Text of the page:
Also, our relationship was restored. I love what you said…”allowed me to have some breathing room and regain the emotional capacity to love him when he is home.” That is what happened with my girl. I encourage you to keep connecting with your son’s heart and seeking God’s will for his education. You know better than anyone what is best for him and your family. Consider what the source of your clashes are, and how you contribute to them. Are you willing to change your part to have him back home?

      And remember that no decision is ever permanent. You don’t need to decide right now if private school is best for the next 10 years. You just need to consider what is best for next week, right? That’s part of the freedom of homeschooling.

  11. I had a similar experience with my youngest. She went to a traditional school in 9th grade. Like you I found it hard to accept, especially as I teach at a homeschool co-op and online, coach a homeschool Science Olympiad team and most of my friends are homeschoolers. And for me, this was the end of my homeschooling experience as she is 5 years younger than her next sibling and they had all moved on to college and beyond.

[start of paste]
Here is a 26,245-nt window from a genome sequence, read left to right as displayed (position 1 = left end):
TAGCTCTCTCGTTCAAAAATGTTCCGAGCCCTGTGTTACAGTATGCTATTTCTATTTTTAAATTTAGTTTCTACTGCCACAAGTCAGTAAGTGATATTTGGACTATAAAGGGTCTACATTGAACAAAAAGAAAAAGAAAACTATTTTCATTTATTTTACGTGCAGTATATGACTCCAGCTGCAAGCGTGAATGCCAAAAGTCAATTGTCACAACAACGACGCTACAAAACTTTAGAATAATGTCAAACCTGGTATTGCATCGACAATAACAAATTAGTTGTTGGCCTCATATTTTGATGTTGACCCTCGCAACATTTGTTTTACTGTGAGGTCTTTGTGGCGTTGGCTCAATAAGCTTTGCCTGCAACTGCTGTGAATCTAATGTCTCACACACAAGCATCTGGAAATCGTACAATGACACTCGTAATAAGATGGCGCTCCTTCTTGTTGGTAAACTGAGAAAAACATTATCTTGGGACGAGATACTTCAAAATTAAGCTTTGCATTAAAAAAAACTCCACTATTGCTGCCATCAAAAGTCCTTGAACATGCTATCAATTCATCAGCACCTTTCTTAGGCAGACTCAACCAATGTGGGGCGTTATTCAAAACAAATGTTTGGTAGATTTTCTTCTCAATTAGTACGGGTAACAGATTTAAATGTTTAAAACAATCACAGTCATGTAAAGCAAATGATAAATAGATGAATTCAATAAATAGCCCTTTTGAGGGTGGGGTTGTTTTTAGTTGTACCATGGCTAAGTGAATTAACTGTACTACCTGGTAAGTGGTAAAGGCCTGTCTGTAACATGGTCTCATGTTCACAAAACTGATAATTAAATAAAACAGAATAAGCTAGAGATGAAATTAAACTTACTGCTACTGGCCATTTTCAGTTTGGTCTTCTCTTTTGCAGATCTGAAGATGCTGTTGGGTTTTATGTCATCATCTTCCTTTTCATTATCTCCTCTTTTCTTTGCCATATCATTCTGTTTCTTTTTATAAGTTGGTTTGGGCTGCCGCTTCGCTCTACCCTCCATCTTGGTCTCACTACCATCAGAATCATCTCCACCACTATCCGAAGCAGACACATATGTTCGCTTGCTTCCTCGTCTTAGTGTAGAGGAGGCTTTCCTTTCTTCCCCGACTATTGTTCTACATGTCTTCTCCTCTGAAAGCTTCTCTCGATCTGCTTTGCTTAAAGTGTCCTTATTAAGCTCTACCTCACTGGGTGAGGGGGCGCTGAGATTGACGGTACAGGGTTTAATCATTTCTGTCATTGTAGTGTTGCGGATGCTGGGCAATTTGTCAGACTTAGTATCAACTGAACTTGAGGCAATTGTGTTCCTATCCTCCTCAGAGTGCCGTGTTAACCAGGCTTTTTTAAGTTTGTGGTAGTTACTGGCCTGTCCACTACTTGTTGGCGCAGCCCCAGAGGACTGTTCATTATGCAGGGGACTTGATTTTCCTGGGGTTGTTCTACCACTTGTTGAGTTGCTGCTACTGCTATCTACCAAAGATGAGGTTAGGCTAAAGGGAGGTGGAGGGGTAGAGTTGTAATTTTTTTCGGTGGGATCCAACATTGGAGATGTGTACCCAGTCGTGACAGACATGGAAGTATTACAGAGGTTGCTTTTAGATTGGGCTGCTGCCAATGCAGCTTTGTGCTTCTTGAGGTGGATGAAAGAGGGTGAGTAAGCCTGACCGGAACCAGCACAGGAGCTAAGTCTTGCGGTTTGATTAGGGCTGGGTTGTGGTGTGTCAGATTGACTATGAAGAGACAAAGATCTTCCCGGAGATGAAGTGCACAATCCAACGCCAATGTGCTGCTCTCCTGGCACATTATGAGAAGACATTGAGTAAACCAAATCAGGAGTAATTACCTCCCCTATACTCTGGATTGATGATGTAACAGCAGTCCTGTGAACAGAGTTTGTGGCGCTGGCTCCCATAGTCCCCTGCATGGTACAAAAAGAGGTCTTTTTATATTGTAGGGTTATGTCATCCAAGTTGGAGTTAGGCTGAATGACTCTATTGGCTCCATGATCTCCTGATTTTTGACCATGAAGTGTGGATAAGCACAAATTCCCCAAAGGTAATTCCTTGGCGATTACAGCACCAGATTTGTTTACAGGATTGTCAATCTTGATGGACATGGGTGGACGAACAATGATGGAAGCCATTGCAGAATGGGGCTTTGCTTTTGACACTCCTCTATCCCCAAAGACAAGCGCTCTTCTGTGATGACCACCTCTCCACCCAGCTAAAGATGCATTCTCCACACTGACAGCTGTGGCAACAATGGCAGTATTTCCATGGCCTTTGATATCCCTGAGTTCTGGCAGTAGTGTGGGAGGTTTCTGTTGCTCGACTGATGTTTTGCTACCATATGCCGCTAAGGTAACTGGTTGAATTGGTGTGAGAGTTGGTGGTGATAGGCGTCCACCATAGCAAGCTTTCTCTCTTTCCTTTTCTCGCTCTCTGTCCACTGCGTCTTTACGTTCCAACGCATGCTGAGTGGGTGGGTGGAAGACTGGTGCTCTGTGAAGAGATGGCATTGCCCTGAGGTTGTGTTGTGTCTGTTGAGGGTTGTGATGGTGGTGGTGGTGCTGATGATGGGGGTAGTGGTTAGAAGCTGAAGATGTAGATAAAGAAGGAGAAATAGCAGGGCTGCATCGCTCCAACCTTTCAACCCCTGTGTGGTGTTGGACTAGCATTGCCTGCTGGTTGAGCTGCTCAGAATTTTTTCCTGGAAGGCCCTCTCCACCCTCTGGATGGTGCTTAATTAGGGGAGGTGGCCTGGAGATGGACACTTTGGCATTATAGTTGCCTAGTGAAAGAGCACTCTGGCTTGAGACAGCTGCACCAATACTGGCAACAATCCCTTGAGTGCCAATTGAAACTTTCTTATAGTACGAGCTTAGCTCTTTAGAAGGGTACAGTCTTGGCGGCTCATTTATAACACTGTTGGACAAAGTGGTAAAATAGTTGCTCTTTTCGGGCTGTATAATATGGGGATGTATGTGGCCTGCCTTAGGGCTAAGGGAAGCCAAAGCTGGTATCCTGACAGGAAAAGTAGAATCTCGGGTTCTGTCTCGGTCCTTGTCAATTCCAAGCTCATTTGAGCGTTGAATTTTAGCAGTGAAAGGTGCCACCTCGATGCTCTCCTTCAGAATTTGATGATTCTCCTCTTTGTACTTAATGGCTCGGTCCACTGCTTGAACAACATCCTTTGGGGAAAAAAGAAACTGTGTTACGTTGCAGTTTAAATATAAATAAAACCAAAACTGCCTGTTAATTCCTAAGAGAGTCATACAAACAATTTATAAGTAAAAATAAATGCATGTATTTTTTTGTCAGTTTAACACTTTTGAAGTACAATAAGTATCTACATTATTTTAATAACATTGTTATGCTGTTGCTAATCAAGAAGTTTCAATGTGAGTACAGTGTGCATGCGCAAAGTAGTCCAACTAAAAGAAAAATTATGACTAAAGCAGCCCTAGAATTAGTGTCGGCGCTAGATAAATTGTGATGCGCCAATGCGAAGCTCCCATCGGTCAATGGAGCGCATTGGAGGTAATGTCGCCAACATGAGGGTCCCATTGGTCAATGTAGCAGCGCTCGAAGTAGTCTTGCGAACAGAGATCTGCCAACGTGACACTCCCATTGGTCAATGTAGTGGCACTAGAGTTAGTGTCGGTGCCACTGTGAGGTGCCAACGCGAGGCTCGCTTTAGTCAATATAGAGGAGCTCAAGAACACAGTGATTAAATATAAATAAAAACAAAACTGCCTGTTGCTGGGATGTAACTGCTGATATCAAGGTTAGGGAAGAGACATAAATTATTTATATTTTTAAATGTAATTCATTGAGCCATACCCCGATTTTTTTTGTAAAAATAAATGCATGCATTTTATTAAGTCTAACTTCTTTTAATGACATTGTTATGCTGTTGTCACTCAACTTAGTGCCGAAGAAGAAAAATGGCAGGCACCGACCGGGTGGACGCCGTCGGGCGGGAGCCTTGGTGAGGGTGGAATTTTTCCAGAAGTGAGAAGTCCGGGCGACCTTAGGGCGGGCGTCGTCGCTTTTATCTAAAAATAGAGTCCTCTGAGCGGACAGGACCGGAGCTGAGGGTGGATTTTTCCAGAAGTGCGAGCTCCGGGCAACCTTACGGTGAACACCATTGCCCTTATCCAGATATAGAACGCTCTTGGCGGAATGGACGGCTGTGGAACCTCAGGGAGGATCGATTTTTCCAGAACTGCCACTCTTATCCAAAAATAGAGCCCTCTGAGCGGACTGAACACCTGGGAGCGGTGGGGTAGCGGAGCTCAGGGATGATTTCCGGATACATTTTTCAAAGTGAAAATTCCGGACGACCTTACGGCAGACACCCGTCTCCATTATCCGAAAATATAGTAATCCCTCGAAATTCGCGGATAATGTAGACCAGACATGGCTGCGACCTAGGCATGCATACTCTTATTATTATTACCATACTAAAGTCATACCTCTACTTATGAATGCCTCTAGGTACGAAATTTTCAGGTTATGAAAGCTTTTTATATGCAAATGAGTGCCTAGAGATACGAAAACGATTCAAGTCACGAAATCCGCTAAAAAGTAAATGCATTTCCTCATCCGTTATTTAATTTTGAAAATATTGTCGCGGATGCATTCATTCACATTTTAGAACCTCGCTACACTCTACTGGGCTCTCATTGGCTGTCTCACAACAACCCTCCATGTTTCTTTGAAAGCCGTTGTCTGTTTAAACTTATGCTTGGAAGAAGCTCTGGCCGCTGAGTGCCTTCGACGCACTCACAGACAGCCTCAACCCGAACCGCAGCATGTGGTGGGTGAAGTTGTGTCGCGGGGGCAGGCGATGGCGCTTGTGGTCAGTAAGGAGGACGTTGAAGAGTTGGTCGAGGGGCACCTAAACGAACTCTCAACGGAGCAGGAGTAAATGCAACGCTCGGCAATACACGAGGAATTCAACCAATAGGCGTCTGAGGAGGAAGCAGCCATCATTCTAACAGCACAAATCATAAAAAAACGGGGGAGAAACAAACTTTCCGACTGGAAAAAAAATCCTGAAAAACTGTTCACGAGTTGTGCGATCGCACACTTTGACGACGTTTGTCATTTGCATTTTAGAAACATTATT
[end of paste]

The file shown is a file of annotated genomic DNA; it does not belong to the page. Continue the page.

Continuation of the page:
But in my heart of hearts, I knew we couldn’t fight through 4 years of high school. And I realized I could stay connected to the homeschool community and continue teaching at co-op / online and I could still coach the homeschool teams. She is now a senior at high school, has grown in character just as you described your daughter grew, is excelling academically – and we have a fantastic relationship. It was the right decision for her – even though I still prefer homeschooling in general after traditional school.

  12. Hi. I am homeschooling one teen and I am going through a similar situation but unlike you I do not have a “just right” option, because of money. We sought God’s guidance and had the feeling that our daughter should go to school (public of course), because she was no longer learning with me. My teaching profile and her learning profiles keep on clashing. However, she ended up never going to school after all. As I had to confirm her registration, my eldest son unexpected passed away, throwing Sarah in a deep depression; so at the last minute, we kept her home.